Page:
Friday, May 17, 2013

Russia seeks Baltic pollution partnerships

Russia seeks Baltic pollution partnerships

Russia's push to create public-private partnerships as a way to help clean up the polluted Baltic Sea is the focus of an environmental summit this week in St. Petersburg.

ST. PETERSBURG, Russia, April 5 (UPI) -- Russia's push to create public-private partnerships as a way to help clean up the polluted Baltic Sea is the focus of an environmental summit in St. Petersburg.

The meeting, to be attended by Russian Prime Minister Dmitry Medvedev and premiers from 10 other Baltic and northern European nations, is being called in part to strengthen international cooperation on tackling the chronic environmental woes of the Baltic, which is plagued by nitrates and phosphates from waste run-off.

The nutrients, contained in fertilizers and sewage, enter the sea from large "spot" sources such as wastewater treatment facilities and also from diffuse sources, such as scattered farm fields.

Environmentalists say the pollution is causing the "eutrophication" of the Baltic Sea, though which algae blooms deplete oxygen from the water, triggering fish die-offs and creating a 25,000-square-mile-wide "dead zone" the size of Latvia.

A 2007 action plan developed by the Helsinki Commission of nine Baltic Sea nations has achieved a 40 percent reduction in direct nitrogen and phosphorus discharges as well as a 40 percent decrease in airborne nitrogen emissions.

Some 200 Baltic Sea anti-pollution commitments have been at previous summits, including 11 by sovereign states.

But to achieve its stated objective of eliminating the Baltic's algae blooms, direct phosphorous and nitrogen inputs must be cut by a further 42 percent.

Nitrate-reduction targets adopted under the Helsinki Commission agreement cover the Baltic proper, the Gulf of Finland and Bornholm Basin. Targets have been set for oxygen "debt," which is a measure of a lack of oxygen caused by eutrophication. The ultimate aim is to reach a level of oxygen debt that was prevalent in the 1950s to 1970s.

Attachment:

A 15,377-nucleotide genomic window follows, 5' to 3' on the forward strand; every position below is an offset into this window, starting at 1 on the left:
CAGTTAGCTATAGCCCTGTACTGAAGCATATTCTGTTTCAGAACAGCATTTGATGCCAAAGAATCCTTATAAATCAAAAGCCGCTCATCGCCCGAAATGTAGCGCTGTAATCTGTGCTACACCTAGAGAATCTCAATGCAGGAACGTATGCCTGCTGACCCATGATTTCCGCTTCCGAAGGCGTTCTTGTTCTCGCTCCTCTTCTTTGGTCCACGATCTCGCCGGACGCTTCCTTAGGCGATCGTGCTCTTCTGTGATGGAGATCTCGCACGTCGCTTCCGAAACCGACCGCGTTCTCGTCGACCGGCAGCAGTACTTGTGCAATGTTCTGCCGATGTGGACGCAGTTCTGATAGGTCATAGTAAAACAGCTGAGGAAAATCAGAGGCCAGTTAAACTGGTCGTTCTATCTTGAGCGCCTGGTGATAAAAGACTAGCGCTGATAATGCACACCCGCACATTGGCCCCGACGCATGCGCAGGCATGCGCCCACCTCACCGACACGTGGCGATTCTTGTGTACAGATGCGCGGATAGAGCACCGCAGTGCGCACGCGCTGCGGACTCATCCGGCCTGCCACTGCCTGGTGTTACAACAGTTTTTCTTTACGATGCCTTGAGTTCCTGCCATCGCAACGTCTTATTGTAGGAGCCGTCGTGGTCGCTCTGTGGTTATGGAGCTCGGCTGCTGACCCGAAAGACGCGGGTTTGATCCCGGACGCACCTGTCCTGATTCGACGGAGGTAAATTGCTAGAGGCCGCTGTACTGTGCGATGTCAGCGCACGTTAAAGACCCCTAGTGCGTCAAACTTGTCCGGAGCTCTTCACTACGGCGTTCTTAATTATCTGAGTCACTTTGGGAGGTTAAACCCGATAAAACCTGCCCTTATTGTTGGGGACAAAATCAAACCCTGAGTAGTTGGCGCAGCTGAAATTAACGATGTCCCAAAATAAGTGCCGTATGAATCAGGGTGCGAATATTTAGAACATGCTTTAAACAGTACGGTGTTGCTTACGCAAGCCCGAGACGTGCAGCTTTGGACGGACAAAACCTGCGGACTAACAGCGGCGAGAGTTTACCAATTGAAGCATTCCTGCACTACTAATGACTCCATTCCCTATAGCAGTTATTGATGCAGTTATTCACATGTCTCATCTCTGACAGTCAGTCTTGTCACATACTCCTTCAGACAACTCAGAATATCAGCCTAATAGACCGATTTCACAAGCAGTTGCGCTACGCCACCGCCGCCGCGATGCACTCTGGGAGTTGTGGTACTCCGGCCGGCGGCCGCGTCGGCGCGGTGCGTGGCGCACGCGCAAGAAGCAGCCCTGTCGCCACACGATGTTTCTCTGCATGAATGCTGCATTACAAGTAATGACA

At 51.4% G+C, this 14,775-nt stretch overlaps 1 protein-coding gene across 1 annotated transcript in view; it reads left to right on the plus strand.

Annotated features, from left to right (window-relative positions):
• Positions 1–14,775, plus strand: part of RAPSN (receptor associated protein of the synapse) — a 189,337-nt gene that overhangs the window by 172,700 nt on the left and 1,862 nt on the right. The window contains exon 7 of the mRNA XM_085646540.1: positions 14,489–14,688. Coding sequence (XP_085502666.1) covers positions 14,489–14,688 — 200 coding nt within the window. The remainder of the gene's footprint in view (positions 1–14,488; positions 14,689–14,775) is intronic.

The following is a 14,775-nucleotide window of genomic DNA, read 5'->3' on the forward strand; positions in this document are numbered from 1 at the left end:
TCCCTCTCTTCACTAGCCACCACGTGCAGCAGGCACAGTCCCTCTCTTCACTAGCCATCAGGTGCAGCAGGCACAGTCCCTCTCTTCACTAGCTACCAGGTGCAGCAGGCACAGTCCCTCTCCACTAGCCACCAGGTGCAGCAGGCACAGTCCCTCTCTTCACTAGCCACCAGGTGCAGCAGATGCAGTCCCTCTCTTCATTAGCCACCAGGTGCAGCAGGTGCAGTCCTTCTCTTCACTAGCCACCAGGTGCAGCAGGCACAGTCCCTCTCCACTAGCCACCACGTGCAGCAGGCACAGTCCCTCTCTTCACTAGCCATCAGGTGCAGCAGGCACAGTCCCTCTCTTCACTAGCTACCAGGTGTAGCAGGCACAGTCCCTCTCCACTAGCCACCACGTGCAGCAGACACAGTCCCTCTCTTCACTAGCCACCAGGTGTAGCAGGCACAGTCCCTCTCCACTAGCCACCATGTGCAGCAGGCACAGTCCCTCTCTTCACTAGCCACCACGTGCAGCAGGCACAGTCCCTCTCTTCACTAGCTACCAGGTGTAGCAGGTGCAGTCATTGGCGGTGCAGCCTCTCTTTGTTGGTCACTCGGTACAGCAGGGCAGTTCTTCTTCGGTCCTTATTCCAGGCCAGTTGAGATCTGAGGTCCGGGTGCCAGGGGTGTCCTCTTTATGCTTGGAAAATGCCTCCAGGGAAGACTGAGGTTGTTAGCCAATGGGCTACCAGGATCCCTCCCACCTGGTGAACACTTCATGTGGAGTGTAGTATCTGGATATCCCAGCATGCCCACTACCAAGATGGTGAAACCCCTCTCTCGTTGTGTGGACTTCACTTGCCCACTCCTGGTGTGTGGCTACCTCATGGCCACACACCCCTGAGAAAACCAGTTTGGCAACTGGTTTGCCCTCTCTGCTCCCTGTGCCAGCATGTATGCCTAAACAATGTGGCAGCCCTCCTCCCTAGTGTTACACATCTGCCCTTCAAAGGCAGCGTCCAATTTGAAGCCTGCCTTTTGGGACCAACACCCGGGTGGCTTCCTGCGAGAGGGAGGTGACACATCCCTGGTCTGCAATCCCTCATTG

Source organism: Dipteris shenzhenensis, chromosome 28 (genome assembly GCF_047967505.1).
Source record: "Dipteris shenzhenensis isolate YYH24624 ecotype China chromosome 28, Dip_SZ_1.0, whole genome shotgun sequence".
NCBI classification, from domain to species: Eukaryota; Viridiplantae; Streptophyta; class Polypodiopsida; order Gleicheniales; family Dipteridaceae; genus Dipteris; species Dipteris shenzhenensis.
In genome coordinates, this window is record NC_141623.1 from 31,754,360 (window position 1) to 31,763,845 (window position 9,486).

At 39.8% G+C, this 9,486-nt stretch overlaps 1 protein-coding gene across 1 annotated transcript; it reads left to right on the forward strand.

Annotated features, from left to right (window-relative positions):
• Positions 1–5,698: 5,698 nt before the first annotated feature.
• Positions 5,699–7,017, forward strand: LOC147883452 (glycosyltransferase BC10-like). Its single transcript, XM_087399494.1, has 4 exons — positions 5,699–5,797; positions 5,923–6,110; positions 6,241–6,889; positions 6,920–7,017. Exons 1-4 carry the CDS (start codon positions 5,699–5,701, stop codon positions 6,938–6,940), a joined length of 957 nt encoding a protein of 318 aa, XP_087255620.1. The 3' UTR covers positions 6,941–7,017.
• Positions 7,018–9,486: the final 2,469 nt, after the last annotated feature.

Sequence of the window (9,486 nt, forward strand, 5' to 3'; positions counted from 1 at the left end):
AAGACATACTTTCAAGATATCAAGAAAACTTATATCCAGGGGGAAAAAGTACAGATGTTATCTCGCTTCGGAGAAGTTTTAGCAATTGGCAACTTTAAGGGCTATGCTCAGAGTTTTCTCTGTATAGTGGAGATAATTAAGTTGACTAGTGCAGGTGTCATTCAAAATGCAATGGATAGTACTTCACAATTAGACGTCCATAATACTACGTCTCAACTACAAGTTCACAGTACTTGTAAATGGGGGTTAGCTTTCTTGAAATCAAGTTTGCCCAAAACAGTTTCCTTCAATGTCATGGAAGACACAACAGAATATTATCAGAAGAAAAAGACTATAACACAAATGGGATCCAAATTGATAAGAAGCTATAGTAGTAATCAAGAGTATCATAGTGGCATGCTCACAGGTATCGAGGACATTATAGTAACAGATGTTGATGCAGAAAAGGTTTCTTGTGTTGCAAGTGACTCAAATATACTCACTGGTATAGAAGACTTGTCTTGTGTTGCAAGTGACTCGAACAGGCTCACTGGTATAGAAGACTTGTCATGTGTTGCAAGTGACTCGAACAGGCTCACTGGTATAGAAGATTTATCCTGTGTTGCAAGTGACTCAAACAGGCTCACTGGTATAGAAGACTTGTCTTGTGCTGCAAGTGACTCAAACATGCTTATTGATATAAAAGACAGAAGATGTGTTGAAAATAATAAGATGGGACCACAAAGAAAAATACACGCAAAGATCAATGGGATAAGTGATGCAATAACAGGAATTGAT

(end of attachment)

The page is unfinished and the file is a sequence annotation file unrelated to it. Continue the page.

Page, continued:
Russia, which holds the rotating presidency of the Council of the Baltic Sea States, has indicated it will use the prime ministerial conference to promote its top priority of establishing international public-private partnerships to tackle environmental challenges.

A release from the Russian delegation, headed by Igor Vdovin, board chairman of the National Agency for Direct Investment, said they will be focused on building such partnerships for environmental projects in two pilot regions -- Kaliningrad and St. Petersburg/Leningrad Oblast.

The Russians said they will be also be seeking to create a "common space" for public-private partnerships in the Baltic Sea region as well as a regional investment fund among the 11 Baltic Sea states attending the event as well as the European Commission.

Finland, which launched the environmental summit process in 2010 and takes over the Council of the Baltic Sea States presidency this year, says it's aiming to speed up the implementation of the Helsinki Commission's clean-up action plan.

Finnish Prime Minister Jyrki Katainen and Minister of the Environment Ville Niinisto were both set to travel to St. Petersburg, the government said Tuesday.

Katainen in November called for closer links between the Baltic Sea countries to combat maritime pollution at an address in Jyvaskyla, the Finnish daily Keskisuomalainen reported.

"The question is to save the Baltic Sea," he said, calling it the biggest challenge facing the surrounding nations. "For it to achieve good ecological status will require closer cooperation and, above all, the cutting down of (nutrient) load factors."

Niinisto, meanwhile will also be present at the Russian-hosted public private partnership forum, the governing National Coalition Party reported in its online magazine.

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